The financial analysis section is key for lenders. The financial analysis must include financial projections for three to five years out. The further out into the future forecasts run, of course, the more difficult it is to predict with certainty. One solution is to prepare a business plan with three-year forecasts, but have a five-year forecast ready if the investors want them.

Tip: If you are already in business, you should also include historical results for the past three to five years (or for as long as the business has been operating, if it’s less).

The financial projections must include:

  • Income statements
  • Cash flow statements
  • Capital expenditure budgets
  • Balance sheets

They may also include profit and loss statements, sales forecasts, and financial metrics relevant to your industry. Lenders may ask you for more granular data, such as cost of sales or cost per product (or service).

You need to provide the projections by month, quarter, and year. Potential investors want to see the financials in both the short and long term. Why? Because businesses that aren’t meeting their monthly and quarterly projections can be risky. If they are falling behind in sales or profit, for example, they can fail rapidly.

On the other hand, if sales are much greater than projected, the company can find it challenging to keep up with production and other efforts. To counterbalance the risk, lenders always want a clear picture of what’s likely to happen.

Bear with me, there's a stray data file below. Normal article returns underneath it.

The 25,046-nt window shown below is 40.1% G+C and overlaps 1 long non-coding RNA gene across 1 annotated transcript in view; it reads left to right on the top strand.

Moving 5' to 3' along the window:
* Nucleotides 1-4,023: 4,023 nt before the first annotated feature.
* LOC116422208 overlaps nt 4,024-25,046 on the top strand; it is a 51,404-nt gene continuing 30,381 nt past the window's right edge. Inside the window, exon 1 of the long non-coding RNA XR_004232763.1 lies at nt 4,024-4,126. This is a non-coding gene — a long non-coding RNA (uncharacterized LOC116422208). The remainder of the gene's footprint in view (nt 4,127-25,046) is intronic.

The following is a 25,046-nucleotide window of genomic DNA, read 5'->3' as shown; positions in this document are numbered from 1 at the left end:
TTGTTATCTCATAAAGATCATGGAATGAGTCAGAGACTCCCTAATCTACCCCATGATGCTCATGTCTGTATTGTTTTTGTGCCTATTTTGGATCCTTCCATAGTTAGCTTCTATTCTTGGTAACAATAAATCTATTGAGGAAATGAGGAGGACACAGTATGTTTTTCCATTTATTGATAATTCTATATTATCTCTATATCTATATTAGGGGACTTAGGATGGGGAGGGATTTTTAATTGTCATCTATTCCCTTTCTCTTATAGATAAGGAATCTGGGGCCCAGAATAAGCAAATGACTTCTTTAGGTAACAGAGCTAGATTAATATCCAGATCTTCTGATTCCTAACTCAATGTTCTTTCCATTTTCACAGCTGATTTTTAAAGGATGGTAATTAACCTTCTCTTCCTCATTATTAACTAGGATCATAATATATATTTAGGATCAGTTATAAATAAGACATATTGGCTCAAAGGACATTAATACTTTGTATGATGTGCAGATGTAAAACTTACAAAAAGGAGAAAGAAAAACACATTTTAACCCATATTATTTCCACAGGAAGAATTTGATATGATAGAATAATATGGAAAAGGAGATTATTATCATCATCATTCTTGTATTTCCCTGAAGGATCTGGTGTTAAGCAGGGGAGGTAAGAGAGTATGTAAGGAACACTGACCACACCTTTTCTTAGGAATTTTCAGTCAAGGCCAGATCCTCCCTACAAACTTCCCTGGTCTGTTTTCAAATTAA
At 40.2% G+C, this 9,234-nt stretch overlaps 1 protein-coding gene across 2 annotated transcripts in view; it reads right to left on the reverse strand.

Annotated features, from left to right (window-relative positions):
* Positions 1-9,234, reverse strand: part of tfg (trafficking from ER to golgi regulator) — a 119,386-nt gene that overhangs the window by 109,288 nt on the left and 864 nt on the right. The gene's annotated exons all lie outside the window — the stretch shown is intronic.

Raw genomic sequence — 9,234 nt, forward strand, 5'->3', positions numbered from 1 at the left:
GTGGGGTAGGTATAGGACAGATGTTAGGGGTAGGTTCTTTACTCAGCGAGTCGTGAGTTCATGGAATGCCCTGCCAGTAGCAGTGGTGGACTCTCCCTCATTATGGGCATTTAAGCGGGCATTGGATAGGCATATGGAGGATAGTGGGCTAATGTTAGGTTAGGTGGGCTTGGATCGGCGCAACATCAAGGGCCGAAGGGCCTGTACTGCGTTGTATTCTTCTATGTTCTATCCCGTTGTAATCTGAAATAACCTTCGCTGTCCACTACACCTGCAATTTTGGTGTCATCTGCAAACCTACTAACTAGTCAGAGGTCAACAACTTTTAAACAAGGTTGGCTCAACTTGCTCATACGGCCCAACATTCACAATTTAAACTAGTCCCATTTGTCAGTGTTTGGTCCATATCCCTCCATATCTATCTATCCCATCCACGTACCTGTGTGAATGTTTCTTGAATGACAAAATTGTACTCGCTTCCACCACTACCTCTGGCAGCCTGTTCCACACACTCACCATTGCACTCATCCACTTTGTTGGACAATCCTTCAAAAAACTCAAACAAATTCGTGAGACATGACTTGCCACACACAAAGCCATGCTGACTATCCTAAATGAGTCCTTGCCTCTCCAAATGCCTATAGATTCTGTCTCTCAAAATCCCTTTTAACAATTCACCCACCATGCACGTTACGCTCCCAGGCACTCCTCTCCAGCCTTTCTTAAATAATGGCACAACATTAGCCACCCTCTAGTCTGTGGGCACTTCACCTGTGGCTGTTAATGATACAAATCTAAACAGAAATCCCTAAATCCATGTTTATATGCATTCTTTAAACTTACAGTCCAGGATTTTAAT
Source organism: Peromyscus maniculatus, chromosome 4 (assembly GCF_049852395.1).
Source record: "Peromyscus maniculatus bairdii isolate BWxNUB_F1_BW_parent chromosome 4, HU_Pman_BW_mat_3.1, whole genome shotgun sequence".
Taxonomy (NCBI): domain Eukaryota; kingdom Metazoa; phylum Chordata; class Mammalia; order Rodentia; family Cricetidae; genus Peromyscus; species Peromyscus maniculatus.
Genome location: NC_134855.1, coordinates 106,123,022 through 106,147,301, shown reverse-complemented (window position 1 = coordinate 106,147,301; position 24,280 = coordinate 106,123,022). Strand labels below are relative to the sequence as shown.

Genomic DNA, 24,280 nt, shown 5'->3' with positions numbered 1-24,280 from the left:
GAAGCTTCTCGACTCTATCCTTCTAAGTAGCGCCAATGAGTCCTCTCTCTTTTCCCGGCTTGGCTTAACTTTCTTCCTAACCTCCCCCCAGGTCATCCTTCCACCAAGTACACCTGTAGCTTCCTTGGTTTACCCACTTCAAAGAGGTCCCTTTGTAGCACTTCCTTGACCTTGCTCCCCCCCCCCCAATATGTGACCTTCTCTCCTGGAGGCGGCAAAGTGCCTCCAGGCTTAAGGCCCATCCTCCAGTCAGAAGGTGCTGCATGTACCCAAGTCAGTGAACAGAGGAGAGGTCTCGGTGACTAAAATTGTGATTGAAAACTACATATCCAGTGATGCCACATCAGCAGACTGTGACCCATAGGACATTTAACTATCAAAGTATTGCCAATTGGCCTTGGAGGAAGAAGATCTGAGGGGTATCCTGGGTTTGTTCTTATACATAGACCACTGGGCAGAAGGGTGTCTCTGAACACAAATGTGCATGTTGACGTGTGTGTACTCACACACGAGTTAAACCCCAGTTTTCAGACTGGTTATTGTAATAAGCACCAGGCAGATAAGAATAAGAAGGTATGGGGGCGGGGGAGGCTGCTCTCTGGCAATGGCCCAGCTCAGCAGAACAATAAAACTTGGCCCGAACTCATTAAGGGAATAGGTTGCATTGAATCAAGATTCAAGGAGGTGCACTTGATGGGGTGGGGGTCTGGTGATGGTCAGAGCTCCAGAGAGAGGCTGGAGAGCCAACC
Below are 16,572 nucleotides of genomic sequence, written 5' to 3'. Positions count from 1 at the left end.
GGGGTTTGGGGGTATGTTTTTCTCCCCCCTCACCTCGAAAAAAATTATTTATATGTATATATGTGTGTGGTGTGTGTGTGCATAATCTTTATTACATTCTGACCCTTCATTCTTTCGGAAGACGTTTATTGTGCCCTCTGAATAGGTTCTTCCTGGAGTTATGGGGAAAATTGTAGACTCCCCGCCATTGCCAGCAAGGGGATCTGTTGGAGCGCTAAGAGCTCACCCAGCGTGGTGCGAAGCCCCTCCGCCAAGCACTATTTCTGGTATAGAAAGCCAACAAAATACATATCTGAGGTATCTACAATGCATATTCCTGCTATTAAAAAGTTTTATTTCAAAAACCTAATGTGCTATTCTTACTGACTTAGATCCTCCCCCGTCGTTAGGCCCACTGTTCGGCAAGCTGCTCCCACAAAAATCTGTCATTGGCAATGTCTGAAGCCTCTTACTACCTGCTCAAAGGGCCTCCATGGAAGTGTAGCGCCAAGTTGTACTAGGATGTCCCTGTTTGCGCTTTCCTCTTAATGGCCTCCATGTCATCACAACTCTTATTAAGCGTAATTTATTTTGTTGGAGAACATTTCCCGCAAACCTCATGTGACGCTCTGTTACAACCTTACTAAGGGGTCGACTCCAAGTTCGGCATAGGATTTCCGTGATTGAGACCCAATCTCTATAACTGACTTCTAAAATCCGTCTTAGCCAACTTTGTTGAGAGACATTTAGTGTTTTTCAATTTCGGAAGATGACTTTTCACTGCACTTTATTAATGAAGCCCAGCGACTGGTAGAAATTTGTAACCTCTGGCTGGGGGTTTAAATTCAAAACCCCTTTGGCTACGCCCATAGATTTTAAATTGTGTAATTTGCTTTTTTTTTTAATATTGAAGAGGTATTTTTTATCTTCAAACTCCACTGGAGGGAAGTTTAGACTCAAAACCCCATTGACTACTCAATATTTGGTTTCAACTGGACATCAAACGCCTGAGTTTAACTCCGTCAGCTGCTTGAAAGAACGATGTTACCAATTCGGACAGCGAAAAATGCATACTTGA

See an example of a financial analysis section here.


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8.2 Break-even Analysis

A break-even analysis is the calculation and study of the margin of safety of a company, based on revenue and associated costs.

Learn how to calculate break-even analysis in Excel here.

8.3 Projected Profit and Loss

Also known as a P&L forecast, this section will cover the projection of how much money your company will bring in and how much profit you’ll make from those sales.

Tip: Most accounting software, like QuickBooks or Peachtree, can create a P&L forecast for you after you enter sales and expenses.

8.4 Cash Flow Forecast

A cash flow forecast documents your estimate of how much money will come in and out of your business within a specific amount of time (usually 12 months). The forecast includes your projected income and expenses.

Learn more about how to model your cash flow forecast here.

Tip: Looking at your past cash flow through accounting software can help you determine your future cash flow and forecast it.

8.5 Projected Balance Sheet

A projected balance sheet is also known as a “pro forma” balance sheet. It lists out account balances on a company’s assets, equity, liabilities, and other spending and income that the P&L doesn’t cover – like cash from a loan or outstanding customer invoices.

Learn more about how to create a pro forma balance sheet here.

Learn how to create a company balance sheet and download a template here.

8.6 Business Ratios

Ratios in a business plan are used to assess and analyze the performance of a business. In this case, projected ratios are another good look for banks to understand your business’s potential and also serve as a goalpost for your planning.

Common Business Ratios (and Their Formulas)